THE U.S. COURT of Appeals for the District of Columbia circuit has declared the concept of legislative veto to be unconstitutional. It appears certain that the Supreme Court will now have to grapple with this issue very soon. It presents an opportunity for untangling the rights and responsibilities of the three branches of government on a subject that has engaged legal and constitutional scholars for years.

Congress has enacted more than 200 laws granting the executive branch the authority to make certain decisions, but retaining the right of one or both houses of Congress to veto those decisions. No presidential concurrence is needed. In the case decided Friday, a three-judge panel of the Court of Appeals held that such a provision in the National Gas Policy Act of 1978 violated the separation-of-powers principle of the Constitution. If Congress wants to reverse an executive decision, wrote Judge Malcolm R. Wilkey, it must legislate that change in the manner set out in the Constitution, with votes in both houses and with the concurrence of the president. Just for good measure, the court found that the legislative veto is not only an invasion by the legislative branch into the territory of the executive, but an unconstitutional intrusion on the exercise of judicial powers by the courts as well. It is the function of the courts, Judge Wilkey wrote, to review agency action and to decide whether that action is in accord with the law enacted by Congress.

It is easy to understand why Congress likes the legislative veto. It allows the legislators to enact laws without dealing with the nitty-gritty details, responsibility for which is delegated to the executive. At the same time, the legislature retains for itself the right to second-guess the agencies on every point and to reverse rules and regulations by the simple action of a single house.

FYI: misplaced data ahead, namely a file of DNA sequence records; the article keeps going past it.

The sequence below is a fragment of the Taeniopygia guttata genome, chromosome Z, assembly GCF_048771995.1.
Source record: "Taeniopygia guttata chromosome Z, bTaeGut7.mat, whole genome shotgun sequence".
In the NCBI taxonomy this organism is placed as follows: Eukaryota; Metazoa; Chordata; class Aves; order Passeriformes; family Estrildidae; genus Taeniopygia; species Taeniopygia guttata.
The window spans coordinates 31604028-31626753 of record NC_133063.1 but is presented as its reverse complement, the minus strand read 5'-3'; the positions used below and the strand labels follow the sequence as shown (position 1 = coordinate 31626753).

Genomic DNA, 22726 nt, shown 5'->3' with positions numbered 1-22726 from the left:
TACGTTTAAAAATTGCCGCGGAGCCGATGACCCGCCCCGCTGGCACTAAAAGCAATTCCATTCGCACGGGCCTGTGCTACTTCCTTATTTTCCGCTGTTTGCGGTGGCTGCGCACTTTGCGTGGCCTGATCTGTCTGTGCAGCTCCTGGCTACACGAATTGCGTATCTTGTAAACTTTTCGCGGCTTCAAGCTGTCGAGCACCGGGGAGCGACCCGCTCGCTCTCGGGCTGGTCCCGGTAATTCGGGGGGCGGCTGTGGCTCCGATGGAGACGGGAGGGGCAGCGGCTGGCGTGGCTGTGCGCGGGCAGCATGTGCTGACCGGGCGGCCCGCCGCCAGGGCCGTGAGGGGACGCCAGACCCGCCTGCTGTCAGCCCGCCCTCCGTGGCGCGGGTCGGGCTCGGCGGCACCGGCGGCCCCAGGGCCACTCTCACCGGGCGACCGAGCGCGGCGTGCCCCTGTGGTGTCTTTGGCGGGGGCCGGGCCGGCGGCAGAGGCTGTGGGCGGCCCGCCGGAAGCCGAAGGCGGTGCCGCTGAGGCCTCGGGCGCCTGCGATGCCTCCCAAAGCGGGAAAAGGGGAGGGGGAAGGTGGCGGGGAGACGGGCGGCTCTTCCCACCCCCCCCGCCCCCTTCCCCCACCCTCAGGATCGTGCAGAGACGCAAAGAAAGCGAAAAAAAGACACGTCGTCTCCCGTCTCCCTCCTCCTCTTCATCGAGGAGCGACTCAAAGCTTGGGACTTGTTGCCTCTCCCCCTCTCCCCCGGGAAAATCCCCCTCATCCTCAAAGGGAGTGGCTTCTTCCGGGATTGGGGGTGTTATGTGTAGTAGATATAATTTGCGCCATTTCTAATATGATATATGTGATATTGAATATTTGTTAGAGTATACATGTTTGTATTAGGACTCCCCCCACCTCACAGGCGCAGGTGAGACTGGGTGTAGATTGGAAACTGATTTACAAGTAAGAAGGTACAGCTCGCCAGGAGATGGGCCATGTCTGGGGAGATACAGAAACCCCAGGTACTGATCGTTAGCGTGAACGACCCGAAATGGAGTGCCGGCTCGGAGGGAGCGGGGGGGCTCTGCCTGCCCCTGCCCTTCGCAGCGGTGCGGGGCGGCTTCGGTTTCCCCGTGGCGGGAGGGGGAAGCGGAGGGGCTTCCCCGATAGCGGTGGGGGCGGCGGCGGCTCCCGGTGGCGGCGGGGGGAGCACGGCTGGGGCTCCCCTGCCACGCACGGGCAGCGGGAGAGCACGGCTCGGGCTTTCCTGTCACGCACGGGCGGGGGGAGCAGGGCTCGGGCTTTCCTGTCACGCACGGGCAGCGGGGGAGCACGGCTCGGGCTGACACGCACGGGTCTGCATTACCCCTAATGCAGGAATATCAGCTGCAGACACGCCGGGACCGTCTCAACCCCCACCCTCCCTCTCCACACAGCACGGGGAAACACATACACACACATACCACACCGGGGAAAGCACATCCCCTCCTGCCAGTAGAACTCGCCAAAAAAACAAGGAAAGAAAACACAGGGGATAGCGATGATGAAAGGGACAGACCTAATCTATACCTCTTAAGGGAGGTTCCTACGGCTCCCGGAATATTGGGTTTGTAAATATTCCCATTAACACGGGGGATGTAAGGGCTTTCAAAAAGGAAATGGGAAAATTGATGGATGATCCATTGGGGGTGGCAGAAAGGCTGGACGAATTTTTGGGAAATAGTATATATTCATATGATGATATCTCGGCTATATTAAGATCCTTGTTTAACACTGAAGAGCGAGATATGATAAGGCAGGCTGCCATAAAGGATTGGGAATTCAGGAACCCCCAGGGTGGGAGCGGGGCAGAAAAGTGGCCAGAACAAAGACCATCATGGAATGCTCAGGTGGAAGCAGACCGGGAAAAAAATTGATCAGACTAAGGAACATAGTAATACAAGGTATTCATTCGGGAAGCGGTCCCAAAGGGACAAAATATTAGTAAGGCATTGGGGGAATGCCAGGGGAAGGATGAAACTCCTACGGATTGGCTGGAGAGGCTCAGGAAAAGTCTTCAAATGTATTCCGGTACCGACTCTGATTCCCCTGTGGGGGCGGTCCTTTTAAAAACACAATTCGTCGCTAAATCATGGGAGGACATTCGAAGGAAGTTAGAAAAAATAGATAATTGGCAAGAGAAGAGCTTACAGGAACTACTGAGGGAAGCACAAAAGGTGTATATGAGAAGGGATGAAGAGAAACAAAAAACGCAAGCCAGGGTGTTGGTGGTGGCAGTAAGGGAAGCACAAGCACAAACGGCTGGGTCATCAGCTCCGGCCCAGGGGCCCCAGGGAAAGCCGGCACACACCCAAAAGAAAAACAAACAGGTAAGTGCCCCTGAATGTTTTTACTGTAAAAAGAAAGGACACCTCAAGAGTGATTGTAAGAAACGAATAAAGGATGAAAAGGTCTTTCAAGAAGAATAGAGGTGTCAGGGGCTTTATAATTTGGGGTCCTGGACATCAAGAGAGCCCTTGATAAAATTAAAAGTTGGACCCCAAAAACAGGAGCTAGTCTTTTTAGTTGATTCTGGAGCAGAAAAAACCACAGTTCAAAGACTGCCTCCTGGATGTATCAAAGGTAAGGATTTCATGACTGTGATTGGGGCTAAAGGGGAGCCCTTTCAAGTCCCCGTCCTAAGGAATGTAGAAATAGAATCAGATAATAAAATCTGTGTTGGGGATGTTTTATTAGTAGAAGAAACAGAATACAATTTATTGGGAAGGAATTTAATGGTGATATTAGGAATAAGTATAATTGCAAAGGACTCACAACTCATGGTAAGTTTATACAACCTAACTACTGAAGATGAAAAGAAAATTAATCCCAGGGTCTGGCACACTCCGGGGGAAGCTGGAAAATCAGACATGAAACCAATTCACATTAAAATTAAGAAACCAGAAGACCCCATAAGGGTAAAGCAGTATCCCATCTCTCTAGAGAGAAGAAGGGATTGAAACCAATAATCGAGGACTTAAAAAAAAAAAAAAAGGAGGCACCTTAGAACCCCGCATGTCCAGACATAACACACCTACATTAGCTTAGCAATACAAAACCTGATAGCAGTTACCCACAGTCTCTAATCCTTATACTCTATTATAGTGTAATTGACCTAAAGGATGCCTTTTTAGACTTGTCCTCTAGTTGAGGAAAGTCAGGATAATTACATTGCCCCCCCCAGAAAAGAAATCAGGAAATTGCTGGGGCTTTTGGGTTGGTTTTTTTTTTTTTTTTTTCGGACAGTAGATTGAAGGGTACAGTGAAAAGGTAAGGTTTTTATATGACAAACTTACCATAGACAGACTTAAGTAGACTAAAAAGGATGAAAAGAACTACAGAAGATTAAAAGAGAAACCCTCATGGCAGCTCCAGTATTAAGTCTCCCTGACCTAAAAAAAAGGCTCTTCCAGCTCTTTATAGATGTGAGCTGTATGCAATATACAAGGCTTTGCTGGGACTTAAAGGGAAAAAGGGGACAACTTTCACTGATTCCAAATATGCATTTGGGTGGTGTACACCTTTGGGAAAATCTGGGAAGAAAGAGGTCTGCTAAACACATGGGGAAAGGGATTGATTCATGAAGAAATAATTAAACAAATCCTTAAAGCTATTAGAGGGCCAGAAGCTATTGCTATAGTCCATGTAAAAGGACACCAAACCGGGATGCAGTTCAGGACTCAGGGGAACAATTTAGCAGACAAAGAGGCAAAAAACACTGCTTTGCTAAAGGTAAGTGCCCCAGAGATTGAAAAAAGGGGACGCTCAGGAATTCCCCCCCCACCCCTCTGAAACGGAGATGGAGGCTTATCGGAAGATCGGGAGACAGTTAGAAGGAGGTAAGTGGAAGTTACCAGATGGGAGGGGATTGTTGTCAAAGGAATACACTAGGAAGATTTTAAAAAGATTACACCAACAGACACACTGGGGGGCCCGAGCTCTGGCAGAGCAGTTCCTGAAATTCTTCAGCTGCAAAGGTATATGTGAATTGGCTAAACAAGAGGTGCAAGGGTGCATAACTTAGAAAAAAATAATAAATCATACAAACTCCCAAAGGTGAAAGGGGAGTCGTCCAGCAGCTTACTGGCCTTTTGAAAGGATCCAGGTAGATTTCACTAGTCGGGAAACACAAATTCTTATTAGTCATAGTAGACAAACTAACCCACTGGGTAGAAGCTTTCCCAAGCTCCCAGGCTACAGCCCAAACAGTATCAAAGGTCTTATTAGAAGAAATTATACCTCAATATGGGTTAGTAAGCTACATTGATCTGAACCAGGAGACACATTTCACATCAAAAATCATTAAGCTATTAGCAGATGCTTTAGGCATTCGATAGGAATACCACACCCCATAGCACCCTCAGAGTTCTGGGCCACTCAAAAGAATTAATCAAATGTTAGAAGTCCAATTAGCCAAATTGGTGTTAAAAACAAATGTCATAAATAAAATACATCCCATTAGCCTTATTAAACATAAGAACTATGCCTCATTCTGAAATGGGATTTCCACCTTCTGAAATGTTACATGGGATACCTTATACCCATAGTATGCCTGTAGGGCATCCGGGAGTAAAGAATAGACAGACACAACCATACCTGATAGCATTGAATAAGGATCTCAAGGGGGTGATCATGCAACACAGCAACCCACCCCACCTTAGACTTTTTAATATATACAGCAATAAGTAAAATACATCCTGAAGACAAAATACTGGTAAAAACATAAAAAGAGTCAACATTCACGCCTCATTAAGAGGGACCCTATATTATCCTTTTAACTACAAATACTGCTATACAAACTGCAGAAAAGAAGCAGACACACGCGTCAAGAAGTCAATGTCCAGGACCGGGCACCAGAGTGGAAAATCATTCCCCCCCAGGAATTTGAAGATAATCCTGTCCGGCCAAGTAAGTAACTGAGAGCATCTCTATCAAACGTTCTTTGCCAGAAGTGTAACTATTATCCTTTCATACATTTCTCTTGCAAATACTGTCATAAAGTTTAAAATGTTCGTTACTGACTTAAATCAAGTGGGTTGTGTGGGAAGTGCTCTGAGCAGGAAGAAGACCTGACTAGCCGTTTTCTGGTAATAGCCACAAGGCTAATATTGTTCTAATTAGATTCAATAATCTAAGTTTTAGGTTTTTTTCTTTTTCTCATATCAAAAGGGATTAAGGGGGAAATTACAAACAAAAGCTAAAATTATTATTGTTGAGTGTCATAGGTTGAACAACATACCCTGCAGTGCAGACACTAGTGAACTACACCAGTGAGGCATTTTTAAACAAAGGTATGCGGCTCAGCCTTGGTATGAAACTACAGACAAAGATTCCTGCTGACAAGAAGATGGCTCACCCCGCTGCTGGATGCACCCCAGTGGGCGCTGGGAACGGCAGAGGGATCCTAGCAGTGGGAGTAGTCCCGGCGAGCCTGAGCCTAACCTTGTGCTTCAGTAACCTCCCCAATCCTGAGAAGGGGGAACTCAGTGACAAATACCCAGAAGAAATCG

And it is easy to understand why special interest groups like the legislative veto. Burdensome, costly or simply unwanted regulation can be reversed if 51 senators can be won over. No need even to bother with the 435 members of the House or with the president.

But it is easiest of all to understand why the court had objections to the legislative veto. The Constitution is very specific about the structure of our system of checks and balances. "The doctrine of the separation of powers," Justice Louis Brandeis wrote more than 50 years ago, "was adopted by the Convention of 1787, not to promote efficiency but to preclude the exercise of arbitrary power. The purpose was, not to avoid friction, but by means of the inevitable friction incident to the distribution of governmental powers among three departments, to save people from autocracy."

In deciding that the legislative veto enabled Congress to expand its role of oversight to one of administration--a responsibility of the executive--the Court of Appeals proposed a simple alternative means of correcting unwanted regulation: "If Congress has given away too much power, it may, by statute, take it back. . . . Congressional unwillingness to use its constitutional powers cannot be deemed a sufficient reason for inventing new ways to act."